Trump storms out of border wall negotiations
WASHINGTON DC, USA (UPDATED) – President Donald Trump said "bye-bye" and stormed out of negotiations Wednesday, January 9, on funding a US-Mexico border wall when Democratic opponents refused to agree to the project.
"A total waste of time," Trump tweeted about his White House meeting with top Democratic congressional leaders. "I said bye-bye, nothing else works!"
Just left a meeting with Chuck and Nancy, a total waste of time. I asked what is going to happen in 30 days if I quickly open things up, are you going to approve Border Security which includes a Wall or Steel Barrier? Nancy said, NO. I said bye-bye, nothing else works!— Donald J. Trump (@realDonaldTrump) January 9, 2019
Chuck Schumer, the top Democrat in the Senate, told journalists Trump "sort of slammed the table," then "got up and walked out."
"Again, we saw a temper tantrum because he couldn't get his way," Schumer said.
Although the two sides agreed that the meeting ended abruptly, they argued over who was to blame.
According to supporters of Trump at the meeting, the president asked Democratic leaders whether they would agree to fund his wall project in exchange for him ending a painful shutdown of swaths of government, which he has instigated in retaliation for the standoff.
The Democratic speaker of the House of Representatives, Nancy Pelosi, "raised her hand and said no, not at all," said Kevin McCarthy, the senior Republican in the House, who was also present.
"We heard once again that Democratic leaders are unwilling to even negotiate," Vice President Mike Pence said.
The vice president insisted that Trump came in good faith.
"The president walked into the room and passed out candy," Pence said. "I don't recall him ever raising his voice or slamming his hand."
Trump wants $5.7 billion to fund a wall he says is needed to keep out dangerous illegal immigrants, drug dealers and people smugglers from Mexico.
Democrats say the wall would have little impact on real border problems and that Trump's tough approach has instead created a humanitarian crisis among vulnerable, unthreatening migrants.
Trump's main lever to exert pressure on Congress has been to refuse signing spending bills that cover large areas of government. As a result, some 800,000 federal employees and many more contractors have now been without pay for almost 3 weeks.
Democrats insist they will not lift their opposition to the wall project, and believe Americans will tire of the shutdown chaos and blame Trump.
But Trump indicated Wednesday on a visit to Republican allies in Congress that he will continue to play hardball.
"Whatever it takes," he told journalists, when asked how long the shutdown could continue.
Earlier at the White House, Trump told journalists that if he cannot get his way, he could declare a national emergency – a measure that allows him to bypass Congress and take the wall funds he needs from the military.
"I think we might work a deal, and if we don't, we might go that route," he said, insisting he has the "absolute right" to declare an emergency, despite warnings in Congress that this could be seen as serious presidential overreach.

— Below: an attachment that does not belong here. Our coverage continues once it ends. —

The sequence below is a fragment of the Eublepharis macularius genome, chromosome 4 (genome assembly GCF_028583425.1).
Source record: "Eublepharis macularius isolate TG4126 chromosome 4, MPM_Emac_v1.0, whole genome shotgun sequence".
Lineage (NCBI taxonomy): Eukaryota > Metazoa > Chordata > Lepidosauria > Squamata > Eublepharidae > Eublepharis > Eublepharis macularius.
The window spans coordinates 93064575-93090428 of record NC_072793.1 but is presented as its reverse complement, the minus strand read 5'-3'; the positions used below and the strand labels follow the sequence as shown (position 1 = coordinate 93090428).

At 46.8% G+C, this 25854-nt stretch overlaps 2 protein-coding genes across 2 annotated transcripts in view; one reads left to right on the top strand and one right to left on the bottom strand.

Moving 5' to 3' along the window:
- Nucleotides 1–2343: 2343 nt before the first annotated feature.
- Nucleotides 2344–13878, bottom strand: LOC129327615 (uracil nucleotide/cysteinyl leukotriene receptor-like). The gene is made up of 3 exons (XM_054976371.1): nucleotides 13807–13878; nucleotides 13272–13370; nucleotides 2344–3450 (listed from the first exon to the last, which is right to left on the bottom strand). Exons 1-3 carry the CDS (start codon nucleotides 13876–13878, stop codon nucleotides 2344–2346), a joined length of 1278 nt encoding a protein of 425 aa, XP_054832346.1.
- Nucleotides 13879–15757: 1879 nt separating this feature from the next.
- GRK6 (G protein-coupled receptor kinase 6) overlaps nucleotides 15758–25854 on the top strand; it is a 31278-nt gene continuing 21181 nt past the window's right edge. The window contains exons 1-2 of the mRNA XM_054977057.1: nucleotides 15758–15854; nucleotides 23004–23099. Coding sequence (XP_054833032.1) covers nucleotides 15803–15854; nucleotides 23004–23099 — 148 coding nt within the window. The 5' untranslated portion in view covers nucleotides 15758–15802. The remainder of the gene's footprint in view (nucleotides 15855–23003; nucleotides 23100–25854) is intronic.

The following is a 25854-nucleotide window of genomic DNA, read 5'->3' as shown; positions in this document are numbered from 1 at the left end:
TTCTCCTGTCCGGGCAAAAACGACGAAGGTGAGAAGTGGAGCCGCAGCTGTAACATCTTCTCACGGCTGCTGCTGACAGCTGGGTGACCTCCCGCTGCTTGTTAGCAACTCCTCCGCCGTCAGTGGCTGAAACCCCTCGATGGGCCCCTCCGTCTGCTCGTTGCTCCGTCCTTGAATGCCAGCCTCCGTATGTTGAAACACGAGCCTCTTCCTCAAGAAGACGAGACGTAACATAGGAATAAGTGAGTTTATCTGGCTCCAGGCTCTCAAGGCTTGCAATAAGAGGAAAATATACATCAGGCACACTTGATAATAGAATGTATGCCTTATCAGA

'American blood' speech
Trump's triumphant 2016 campaign relied heavily on his "build the wall" slogan and since then, he has pushed the idea that the United States is being overwhelmed by dangerous migrants who enter the country illegally.
But with Democrats winning control of the House in November midterm elections, Trump's wall push has come up against a wall of its own.
Speaking at a swearing-in ceremony for members of the Congressional Hispanic Caucus later on Wednesday, Schumer insisted: "The symbol of America should continue to be the statue of Liberty and not a 30-foot wall."
And Pelosi said finding a solution for "Dreamers" – undocumented immigrants who arrived in the United States as children – would be a "high priority." Trump in 2017 ended the Obama-era program protecting them from deportation.
This week, an increasingly frustrated president is trying to seize the initiative.
On Thursday, January 10, he will fly to the southern border that he described in a prime-time television speech Tuesday, January 8, as an open door to murderers and other criminals.
"How much more American blood must we shed before Congress does its job?" Trump said.
"For those who refuse to compromise in the name of border security, I would ask to imagine if it was your child, your husband, or your wife whose life was so cruelly shattered and totally broken," he said in the 9-minute speech.
Trump claimed Wednesday that his address had been a success.
But Schumer scoffed: "I don't think he persuaded a soul with his talk last night. It was same old same old – mistruths, divisiveness. Didn't have the effect he had hoped."
Washington is now waiting for either side to make a move – and to see whether Trump will dare invoke emergency powers.
"Neither side feel they can cave and not pay a terrible political price," Republican Senator Marco Rubio said on Fox News.
"Unfortunately, two things caught in the middle are securing our borders, and the men and women in federal government," he added. – Rappler.com